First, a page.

Git pull stopped working

So this is a weird one. I’d previously grabbed some code from a git repository. But recently when I went to update it, I got an error

fatal: unable to connect to[0:]: errno=Connection refused[1:]: errno=Connection refused

Uh-oh. Thinking it might be a transient error, I left it for a while. But then when I got the report from my firewall logs, I saw some outbound connection attempts which it was blocking.

 Nov 15 12:20:42 DST= PROTO=TCP DPT=9418
 Nov 15 12:20:43 DST= PROTO=TCP DPT=9418
 Nov 15 12:20:43 DST= PROTO=TCP DPT=9418

So googling around I saw that this port was related to a proprietary git protocol, and then I connected the two events. So apparently the last time I checked out the code, it had used the default git protocol. Then I installed a firewall with egress filtering on the server, so now it was blocking the connection attempts. One solution would be to add tcp/9418 to my firewall rules, but there was actually a simpler way. From the code directory I edited the .git/config file and changed the url= line:

[remote "origin"]
        url =
        # url = git://

And now my git pull works again. 

Gimp 2.8 Resynthesizer Plugin Ubuntu 18.

Seems like this plugin changes the rules ever so often. This is what worked for me today. 

Remove old plugins from ~/.gimp2.8/plug-ins/

Get the latest code from

git clone

Install dependencies and compile code. ./configure doesn’t work as suggested, so I just ran the .autogen script, which did. 

sudo apt install libglib2.0-dev libgimp2.0-dev automake intltool
sudo make install
# plugins went into here
ls /usr/lib/gimp/2.0/plug-ins

Now when you start up gimp, you can see the Filters > Map > Resynthesize menu item, but I didn’t have the all-important Enhance > Heal Selection entry. That was got by installing another gimp package. 

apt install gimp-plugin-registry   # works on Ubuntu 18.04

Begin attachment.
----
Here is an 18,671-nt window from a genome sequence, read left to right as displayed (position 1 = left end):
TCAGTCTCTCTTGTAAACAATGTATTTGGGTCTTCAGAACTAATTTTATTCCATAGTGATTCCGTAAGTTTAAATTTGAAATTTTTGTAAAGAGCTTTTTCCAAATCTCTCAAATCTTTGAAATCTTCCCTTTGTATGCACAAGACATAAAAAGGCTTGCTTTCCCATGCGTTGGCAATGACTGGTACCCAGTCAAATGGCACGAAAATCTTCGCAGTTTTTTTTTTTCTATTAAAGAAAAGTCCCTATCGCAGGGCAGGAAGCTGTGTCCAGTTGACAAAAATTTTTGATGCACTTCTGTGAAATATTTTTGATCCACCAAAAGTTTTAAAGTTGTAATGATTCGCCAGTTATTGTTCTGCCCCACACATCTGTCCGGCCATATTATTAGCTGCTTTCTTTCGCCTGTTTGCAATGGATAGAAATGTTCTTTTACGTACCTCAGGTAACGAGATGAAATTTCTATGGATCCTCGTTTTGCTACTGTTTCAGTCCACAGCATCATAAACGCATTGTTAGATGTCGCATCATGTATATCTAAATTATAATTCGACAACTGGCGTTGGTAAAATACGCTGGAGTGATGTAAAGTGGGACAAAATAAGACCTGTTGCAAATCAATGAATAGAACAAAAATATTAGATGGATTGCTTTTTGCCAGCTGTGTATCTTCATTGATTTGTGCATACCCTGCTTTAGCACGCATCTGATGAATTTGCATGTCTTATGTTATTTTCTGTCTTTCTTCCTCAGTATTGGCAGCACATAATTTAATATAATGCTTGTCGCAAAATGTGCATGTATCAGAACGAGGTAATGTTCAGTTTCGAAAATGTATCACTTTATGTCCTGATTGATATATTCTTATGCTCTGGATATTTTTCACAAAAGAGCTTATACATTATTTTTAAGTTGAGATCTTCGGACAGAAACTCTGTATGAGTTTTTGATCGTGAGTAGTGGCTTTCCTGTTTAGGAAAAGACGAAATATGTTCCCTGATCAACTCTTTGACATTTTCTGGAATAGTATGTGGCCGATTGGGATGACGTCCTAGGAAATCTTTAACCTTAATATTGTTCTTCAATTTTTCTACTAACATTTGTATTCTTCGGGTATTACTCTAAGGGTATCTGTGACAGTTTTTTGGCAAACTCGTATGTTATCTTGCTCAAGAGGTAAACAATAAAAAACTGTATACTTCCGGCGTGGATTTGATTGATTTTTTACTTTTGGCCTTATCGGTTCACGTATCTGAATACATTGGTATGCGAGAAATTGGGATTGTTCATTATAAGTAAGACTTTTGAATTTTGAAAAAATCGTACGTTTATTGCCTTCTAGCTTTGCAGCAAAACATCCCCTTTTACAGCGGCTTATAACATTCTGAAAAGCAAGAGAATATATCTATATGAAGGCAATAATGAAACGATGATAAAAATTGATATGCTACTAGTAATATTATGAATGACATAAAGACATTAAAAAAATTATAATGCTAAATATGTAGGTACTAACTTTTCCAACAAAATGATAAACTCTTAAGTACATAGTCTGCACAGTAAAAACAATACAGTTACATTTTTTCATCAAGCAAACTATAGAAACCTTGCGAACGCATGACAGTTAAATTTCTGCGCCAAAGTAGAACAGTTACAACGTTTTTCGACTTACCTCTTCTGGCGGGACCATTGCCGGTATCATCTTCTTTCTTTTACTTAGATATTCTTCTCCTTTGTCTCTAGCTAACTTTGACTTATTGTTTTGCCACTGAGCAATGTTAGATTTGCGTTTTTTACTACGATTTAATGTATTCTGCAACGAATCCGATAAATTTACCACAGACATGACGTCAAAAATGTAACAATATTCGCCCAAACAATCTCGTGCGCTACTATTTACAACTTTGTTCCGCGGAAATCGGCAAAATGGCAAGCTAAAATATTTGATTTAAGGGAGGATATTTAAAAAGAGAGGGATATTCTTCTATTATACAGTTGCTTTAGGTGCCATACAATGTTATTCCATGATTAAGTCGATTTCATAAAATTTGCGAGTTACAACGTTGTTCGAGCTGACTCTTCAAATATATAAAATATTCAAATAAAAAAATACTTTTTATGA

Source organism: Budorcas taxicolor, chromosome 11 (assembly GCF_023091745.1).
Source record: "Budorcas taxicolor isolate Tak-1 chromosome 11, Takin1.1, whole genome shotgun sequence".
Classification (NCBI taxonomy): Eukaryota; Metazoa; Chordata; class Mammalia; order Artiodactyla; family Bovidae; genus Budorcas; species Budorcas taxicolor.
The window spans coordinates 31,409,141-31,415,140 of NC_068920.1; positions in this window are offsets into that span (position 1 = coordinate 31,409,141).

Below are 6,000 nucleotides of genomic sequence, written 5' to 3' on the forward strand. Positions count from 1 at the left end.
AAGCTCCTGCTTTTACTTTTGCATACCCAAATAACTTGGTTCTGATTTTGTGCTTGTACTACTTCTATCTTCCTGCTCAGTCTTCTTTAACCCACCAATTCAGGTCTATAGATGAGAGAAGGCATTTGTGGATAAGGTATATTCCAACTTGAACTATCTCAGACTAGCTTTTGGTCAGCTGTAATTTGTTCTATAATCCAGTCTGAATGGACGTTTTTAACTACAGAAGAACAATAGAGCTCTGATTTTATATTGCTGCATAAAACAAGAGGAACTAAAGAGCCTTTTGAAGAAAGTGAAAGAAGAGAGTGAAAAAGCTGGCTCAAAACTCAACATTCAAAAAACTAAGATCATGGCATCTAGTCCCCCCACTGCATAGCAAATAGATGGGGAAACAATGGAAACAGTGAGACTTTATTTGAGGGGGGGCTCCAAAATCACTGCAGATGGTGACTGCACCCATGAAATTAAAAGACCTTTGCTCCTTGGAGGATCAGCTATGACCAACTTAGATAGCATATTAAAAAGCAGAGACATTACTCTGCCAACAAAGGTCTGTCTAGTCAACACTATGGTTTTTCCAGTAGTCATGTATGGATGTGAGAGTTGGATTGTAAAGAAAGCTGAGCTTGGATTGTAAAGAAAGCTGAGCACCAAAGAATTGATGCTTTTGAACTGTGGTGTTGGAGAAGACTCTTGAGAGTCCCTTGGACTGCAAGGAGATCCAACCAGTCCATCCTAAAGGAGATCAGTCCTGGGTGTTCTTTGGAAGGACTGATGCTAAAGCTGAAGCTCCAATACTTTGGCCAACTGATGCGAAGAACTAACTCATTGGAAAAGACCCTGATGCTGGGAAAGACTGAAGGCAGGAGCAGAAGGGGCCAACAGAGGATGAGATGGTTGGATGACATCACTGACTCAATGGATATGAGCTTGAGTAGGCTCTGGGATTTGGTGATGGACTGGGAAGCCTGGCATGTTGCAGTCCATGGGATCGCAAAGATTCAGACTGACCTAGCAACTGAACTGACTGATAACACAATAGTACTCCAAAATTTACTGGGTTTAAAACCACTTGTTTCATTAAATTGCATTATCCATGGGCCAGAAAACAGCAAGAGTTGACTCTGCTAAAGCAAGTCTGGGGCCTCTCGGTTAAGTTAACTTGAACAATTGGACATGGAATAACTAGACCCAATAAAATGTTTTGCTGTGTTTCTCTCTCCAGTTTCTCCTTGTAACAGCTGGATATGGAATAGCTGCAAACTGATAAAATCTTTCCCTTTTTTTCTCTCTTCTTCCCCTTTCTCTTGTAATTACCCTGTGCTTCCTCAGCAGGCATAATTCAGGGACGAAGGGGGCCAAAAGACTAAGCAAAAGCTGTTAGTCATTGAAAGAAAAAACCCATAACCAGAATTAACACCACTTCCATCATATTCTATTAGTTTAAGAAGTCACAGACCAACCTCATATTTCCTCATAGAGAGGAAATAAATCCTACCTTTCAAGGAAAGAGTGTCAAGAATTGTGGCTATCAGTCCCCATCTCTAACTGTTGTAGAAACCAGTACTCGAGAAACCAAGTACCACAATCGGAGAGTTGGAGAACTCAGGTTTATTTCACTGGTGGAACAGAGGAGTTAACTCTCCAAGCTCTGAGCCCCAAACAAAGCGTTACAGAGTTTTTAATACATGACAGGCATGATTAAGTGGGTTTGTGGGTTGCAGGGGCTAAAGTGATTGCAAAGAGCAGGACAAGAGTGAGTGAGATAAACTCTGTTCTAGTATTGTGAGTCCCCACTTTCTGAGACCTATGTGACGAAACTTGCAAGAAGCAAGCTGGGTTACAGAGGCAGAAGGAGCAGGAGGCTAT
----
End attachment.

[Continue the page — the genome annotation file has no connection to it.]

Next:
apt install gimp-python    # apparently works on 18.10 (with gimp 2.10)

One Line Guitar Tuner

Every now and then I come across something which makes me marvel at the flexibility of Linux. This is one of these things.

I play guitar, and I’d previously written a small script to act as a guitar tuner. I generated some .ogg files of the correct pitch and then wrote a script to loop through them in sequence. “Pretty good”, I thought, “Clever Me.”

Then a few days ago I came across this little gem of a script.

for n in E2 A2 D3 G3 B3 E4;do play -n synth 4 pluck $n repeat 2;done

That’s it. Sheer brilliance. Of course you’ll need to install the sox package first.

Counting files in subdirectories.

ze countOK, it sounds simple, and it probably is if you’re sitting at your desktop with Gnome or KDE fired up. However if you’re looking on a server half way across the world, using the command line its not so easy.

There are a number of tools which are useful in finding out things about your filesystem. ls, du, df are three of them, but sometimes they just don’t give you the information you need. In my case I’m backing up a server to a remote location. The script was timing out becase I was trying to back up too many files at once, so I needed to find the number of files in each subdirectory.

Read moreCounting files in subdirectories.

Linux Memory Usage Summary Script

I was having trouble with a webserver this week, which I’d just set up for a client. When it went live, it seemed OK initially, but when we left it overnight it curled up its toes and died. It was so dead that I couldn’t even ssh in to reboot it, so we had to do a remote reboot. Crunch.

Anyway, on getting it back up, I poked around in the logs and found that it was running out of memory, which it really shouldn’t do given that it was a fairly low load on the webserver, and only apache, mysql and php were running on it. I looked around the Interwebs and found an excellent resource called Troubleshooting Memory Usage, which gave me some pointers about how to rein in apache and stop it from eating up memory so quickly. Thanks!

Anyway on the page was a script for summarising memory usage, which I thought was a good idea, so i grabbed that one and adapted it to my own purposes. I thought I’d make the results available here, so feel free to grab it and adapt it to your own needs.

Read moreLinux Memory Usage Summary Script